I spoke two weeks ago about writing a new beginning to my sci-fi novel Flight of the Kestrel, and the suggestions of my writers group as to how to improve it, and I promised to share it. Here it is. I have taken out all explanation, so it may need to have some put back. What do you think of it? Would you read on?
“Over here sir.” Mike Holland was on his knees. “He collapsed. He seemed to be in pain.”
“Not that it’s easy to tell,” muttered someone behind me.
As Robinson the MO knelt to examine him, I could see it was Balitoth, and my heart sank. It was quite possible that he’d been in pain for some time, and just not shown it. Zoans were a very private race. Robinson looked up.
“Haven’t you got work to do? This ship won’t fly itself.”
The three other crew members on the bridge turned quickly back to their instrument panels, and I spoke softly to Robinson.
“Can he be moved? You can treat him more easily and privately in sickbay.”
Robinson nodded and I called for the stretcher.
Robinson and Ryan put the still-unconscious Balitoth onto the stretcher and whisked him away. Holland got up, brushed himself off, and sat down heavily in the command chair.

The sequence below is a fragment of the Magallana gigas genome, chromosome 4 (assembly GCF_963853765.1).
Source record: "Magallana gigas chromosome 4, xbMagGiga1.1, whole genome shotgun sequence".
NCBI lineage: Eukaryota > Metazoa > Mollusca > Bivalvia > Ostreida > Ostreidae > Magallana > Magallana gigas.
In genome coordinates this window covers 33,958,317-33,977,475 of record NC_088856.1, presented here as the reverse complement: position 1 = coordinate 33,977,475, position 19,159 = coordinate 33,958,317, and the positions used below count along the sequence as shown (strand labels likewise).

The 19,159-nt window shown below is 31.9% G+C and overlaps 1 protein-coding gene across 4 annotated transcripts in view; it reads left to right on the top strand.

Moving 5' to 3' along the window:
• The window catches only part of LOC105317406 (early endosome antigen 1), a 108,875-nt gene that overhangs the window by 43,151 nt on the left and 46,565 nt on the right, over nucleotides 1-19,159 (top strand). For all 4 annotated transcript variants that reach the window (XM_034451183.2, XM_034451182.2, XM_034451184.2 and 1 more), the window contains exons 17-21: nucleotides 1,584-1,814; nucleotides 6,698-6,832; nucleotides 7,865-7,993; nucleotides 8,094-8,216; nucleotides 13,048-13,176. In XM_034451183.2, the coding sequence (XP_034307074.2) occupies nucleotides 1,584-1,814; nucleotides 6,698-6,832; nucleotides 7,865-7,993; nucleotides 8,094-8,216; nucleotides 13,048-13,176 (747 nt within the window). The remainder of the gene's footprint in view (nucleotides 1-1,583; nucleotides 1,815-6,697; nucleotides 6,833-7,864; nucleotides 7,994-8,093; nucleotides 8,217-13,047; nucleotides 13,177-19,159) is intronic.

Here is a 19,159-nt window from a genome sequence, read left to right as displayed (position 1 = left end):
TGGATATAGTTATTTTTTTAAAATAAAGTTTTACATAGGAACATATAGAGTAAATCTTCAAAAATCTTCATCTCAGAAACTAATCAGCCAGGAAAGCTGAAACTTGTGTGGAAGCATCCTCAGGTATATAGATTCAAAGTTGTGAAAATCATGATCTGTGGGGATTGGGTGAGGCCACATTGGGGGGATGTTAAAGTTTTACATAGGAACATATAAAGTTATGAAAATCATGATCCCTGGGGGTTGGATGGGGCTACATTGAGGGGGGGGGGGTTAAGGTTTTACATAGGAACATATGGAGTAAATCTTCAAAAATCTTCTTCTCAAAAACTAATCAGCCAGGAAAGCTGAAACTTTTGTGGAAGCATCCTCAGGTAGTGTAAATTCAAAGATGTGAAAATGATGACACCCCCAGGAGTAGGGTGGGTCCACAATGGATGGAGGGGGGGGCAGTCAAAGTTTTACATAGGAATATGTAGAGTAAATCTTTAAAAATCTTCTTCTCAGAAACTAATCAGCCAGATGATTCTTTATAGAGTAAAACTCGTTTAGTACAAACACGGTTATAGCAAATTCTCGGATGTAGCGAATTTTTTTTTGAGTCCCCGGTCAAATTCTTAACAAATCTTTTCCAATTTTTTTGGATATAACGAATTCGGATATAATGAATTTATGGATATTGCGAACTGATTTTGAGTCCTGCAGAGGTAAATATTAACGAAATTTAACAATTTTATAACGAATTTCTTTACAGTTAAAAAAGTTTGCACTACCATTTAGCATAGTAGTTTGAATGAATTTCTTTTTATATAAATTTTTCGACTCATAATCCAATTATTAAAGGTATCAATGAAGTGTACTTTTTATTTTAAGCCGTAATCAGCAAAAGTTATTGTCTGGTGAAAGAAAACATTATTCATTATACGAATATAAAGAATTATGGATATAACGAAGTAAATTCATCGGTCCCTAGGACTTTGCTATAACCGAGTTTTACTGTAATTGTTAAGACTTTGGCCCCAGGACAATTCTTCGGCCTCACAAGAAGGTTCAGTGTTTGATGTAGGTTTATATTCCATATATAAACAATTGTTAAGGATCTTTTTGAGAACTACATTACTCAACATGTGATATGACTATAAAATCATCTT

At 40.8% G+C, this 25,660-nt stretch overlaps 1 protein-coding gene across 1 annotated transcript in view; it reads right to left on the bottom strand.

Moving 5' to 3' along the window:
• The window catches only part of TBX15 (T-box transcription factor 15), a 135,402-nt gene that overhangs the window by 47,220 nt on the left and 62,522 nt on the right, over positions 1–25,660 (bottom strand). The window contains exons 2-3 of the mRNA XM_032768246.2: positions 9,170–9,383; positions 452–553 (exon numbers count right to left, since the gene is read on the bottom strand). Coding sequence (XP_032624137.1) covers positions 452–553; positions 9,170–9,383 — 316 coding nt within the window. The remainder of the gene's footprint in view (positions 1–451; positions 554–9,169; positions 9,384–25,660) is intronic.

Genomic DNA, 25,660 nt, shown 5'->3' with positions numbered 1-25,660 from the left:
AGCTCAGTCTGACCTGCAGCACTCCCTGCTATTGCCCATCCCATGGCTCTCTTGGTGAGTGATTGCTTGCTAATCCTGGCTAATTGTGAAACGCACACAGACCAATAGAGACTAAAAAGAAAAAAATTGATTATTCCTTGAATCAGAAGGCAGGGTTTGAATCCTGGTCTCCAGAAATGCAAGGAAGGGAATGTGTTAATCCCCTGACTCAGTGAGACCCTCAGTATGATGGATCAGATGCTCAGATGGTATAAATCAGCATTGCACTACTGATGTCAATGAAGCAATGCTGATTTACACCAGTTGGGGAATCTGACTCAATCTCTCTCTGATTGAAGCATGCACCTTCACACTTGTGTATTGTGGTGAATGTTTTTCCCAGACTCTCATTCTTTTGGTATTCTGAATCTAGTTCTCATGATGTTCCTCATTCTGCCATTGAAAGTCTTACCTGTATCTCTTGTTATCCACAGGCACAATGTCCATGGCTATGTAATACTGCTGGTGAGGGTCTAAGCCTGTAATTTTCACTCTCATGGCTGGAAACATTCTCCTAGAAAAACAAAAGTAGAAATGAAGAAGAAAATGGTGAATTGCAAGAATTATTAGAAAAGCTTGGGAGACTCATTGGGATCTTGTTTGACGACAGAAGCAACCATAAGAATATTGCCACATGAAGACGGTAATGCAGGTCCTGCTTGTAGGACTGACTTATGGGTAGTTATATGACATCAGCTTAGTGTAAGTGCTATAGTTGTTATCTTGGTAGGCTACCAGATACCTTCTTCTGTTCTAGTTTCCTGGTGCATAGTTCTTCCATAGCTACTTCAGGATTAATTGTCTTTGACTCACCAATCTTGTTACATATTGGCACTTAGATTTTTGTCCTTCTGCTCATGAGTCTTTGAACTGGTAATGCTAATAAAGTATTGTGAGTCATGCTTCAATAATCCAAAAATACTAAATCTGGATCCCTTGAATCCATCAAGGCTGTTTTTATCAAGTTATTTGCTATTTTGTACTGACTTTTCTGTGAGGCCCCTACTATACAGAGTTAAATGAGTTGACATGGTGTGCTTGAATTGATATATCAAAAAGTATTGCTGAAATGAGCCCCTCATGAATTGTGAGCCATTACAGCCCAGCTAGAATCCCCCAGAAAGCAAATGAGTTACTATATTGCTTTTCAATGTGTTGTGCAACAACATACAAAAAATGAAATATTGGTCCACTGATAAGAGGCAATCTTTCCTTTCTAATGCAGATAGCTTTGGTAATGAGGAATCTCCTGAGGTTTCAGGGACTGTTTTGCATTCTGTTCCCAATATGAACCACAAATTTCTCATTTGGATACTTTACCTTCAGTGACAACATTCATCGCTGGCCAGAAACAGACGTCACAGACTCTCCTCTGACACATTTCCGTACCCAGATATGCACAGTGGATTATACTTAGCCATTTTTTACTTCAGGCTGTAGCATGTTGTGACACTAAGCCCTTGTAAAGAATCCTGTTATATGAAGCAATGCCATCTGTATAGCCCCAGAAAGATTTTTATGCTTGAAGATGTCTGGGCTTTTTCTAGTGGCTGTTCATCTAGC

“Are you all right?” I asked.
“Winded me a bit, sir. I caught him instinctively, and forgot how heavy he is.”
“Yes, all Zoans are stocky, but with that padded jacket he wears to keep warm, he’s a bit of a handful.” I turned to leave. “I’ll let you know how he is, as soon as Robinson finishes.”
Holland said quietly, “Better find Reuel, sir, before he finds out and besieges sickbay.”
“Good idea.” I smiled. “Carry on.”
Shom Reuel, an Altairian, was the other non-human crew member, and he and Balitoth had formed an unlikely friendship. He would be very upset. I went to see him, break the news, and calm him down while we waited. The last thing I needed was for him to go to pieces, not now.
The news was not good.
“I found an adrenal tumour.” Robinson reported. “He must have been in some discomfort for quite a while. Damn Zoan stoicism!”
“How bad is it?” I asked.
“About as bad as it gets,” he said. “He needs an urgent operation, and I doubt very much if we can get him one.”
“Can’t you do it? Surely you’ve got clearance?”
“Not for something this invasive. Zoa would never permit it.”
“Even to save his life?”
“Save it for what?” Robinson snorted. “Life as an outcast? He wouldn’t thank me.”
“Then we’ll have to get him to someone who does have clearance. How long have we got?”
Robinson shook his head. “I can’t put him in stasis, Zoans don’t react well to stasis. And without it – two days maximum.”
Reuel gave a wail of anguish. We’d both forgotten he was there. Robinson grabbed him by the shoulders.
“Stop that now. You won’t help Balitoth by falling apart, and Kestrel needs you even more, with another crew member short.”
Reuel came to attention. “Yes sir. Sorry sir.” But his cranial spines were quivering.
I turned to go. “Come on Reuel, we have to find the nearest Zoan doctor.” I looked back over my shoulder. “Just keep him alive, Doc.”